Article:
Temporary Change in Disinfection for Drinking Water
Below this article you will find several links to important information regarding current water testing.
Every year our water supplier makes a temporary change in the way they disinfect our drinking water. This prepares their system for the heat and high demand of the spring and summer months. It is a common practice in water systems throughout the nation. The change in disinfection processes will last approximately 30 days.
From March 4 through April 1, 2019 customers may notice a stronger taste and smell of chlorine. It is important to note that the quality of our drinking water remains safe for all uses, including drinking. You may also notice more fire hydrant flushing around the city. See the flushing location map here.
"Our licensed water technicians take daily water samples from throughout the city to consistently ensure that our water is safe," said Managing Director of Garland Water Utilities, Wes Kucera. (A link to NAP weekly sample readings is located at the top of this web page).
Garland Water Utilities purchases treated water from the North Texas Municipal Water District (NTMWD). The water district draws their supply from Lavon Lake, Cooper Lake, Lake Tawakoni, Lake Texoma and a constructed wetland project located near Kaufman.
For more detailed information, visit NTMWD's webpage here.
Our Drinking Water
Treated drinking water for the City of Garland is purchased wholesale from the North Texas Municipal Water District (NTMWD). Garland is one of the original Member Cities that formed the water district in 1951. The NTMWD draws raw water from Lavon Lake, Lake Chapman (aka Cooper Lake), Lake Tawakoni, Lake Texoma and a constructed wetland project, John T Bunker Sands Wetlands, located near Kaufman. It is then treated at their plant in Wylie, Texas and sent through delivery pipelines to various cities, towns and other water suppliers.
Garland receives the treated water from NTMWD at five entry points throughout the city. The water is stored in ground storage tanks as well as four elevated tanks and distributed to Garland water users on demand. Occasionally during the hot summer months, the Garland Water Utilities will add small amounts of chlorine to maintain proper chlorine levels in the distribution system. Another process for keeping chlorine residuals at the proper range is to flush water out through fire hydrants. Chlorine keeps our water fresh and free of any harmful bacteria.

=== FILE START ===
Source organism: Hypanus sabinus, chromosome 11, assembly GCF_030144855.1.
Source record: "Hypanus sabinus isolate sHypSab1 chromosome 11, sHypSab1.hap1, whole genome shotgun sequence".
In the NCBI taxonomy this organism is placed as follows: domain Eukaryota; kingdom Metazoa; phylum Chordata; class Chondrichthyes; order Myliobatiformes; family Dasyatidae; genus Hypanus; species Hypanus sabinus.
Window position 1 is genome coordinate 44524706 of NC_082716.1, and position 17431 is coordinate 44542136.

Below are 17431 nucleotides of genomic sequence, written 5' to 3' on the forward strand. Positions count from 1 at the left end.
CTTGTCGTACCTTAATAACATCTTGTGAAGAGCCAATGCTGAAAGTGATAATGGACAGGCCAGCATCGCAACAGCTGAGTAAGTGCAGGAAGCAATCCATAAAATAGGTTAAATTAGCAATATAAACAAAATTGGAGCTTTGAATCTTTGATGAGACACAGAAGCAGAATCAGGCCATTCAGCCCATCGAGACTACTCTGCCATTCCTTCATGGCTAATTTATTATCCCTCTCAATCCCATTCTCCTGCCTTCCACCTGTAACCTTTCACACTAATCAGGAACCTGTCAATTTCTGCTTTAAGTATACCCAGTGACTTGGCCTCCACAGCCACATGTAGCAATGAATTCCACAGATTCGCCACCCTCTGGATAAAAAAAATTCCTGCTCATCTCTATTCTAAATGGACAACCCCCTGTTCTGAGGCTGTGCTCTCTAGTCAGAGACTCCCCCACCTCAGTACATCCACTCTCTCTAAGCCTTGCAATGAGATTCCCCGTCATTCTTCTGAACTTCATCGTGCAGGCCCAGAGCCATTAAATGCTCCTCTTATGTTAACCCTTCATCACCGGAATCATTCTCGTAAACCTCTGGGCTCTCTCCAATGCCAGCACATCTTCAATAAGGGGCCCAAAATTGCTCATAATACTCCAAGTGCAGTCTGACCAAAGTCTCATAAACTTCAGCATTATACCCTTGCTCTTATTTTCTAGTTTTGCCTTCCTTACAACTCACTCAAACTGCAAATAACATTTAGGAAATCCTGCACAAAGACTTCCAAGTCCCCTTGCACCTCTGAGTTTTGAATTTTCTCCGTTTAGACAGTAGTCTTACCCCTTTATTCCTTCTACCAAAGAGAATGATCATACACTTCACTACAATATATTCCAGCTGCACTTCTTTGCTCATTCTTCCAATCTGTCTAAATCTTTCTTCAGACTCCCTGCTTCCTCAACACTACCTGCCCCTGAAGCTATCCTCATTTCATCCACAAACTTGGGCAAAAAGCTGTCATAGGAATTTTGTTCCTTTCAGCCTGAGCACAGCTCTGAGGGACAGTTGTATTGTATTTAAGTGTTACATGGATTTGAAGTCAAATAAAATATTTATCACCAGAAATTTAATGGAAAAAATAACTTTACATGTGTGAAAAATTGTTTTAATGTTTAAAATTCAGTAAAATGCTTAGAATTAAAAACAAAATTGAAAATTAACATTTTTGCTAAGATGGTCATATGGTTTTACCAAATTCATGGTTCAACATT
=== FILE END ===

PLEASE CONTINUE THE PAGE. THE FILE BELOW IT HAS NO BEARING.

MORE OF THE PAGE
Your City of Garland Water Utilities staff remains diligent in bringing safe, reliable water to all of our water customers. The department is staffed 24 hours a day, 7 days a week, 365 days a year by highly trained and licensed water professionals. Constant maintenance, monitoring, sampling and laboratory testing keeps our licensed water professionals continuously apprised of our water quality and water system's operating status.
Here are links to important information that addresses the quality of our drinking water:
The City of Garland's Annual Drinking Water Reports (also known as Consumer Confidence Reports) can be found here.
The City of Garland's water testing results from the beginning of the year can be found here.
The City of Garland's water testing results from 2018 can be found here.
Maps of the testing locations throughout Garland can be found here and here.
The Texas Commission on Environmental Quality (TCEQ) water testing results for Garland can be found here.
The North Texas Municipal Water District information on water quality can be found here here.
The North Texas Municipal Water District ongoing testing results for disinfection by-products can be found here..